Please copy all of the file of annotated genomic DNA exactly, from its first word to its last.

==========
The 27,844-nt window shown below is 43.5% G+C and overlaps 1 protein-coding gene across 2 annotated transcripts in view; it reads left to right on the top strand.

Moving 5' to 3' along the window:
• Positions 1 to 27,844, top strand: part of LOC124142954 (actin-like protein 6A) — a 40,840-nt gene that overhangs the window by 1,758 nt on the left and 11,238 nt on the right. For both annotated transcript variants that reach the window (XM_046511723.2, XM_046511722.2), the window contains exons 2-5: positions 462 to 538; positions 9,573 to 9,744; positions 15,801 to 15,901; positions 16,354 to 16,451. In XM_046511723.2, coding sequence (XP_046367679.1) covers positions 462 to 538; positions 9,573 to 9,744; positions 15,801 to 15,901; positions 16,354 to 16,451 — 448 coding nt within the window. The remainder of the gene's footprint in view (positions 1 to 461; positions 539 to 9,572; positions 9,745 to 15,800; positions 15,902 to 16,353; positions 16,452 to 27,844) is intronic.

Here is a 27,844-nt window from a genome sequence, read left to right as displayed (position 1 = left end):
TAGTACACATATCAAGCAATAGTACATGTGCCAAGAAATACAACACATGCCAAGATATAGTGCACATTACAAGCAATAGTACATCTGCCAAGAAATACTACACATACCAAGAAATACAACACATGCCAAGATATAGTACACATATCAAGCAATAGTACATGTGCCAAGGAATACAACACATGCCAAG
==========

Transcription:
The 27,844-nt window shown below is 43.5% G+C and overlaps 1 protein-coding gene across 2 annotated transcripts in view; it reads left to right on the top strand.

Moving 5' to 3' along the window:
• Positions 1 to 27,844, top strand: part of LOC124142954 (actin-like protein 6A) — a 40,840-nt gene that overhangs the window by 1,758 nt on the left and 11,238 nt on the right. For both annotated transcript variants that reach the window (XM_046511723.2, XM_046511722.2), the window contains exons 2-5: positions 462 to 538; positions 9,573 to 9,744; positions 15,801 to 15,901; positions 16,354 to 16,451. In XM_046511723.2, coding sequence (XP_046367679.1) covers positions 462 to 538; positions 9,573 to 9,744; positions 15,801 to 15,901; positions 16,354 to 16,451 — 448 coding nt within the window. The remainder of the gene's footprint in view (positions 1 to 461; positions 539 to 9,572; positions 9,745 to 15,800; positions 15,902 to 16,353; positions 16,452 to 27,844) is intronic.

Here is a 27,844-nt window from a genome sequence, read left to right as displayed (position 1 = left end):
TAGTACACATATCAAGCAATAGTACATGTGCCAAGAAATACAACACATGCCAAGATATAGTGCACATTACAAGCAATAGTACATCTGCCAAGAAATACTACACATACCAAGAAATACAACACATGCCAAGATATAGTACACATATCAAGCAATAGTACATGTGCCAAGGAATACAACACATGCCAAG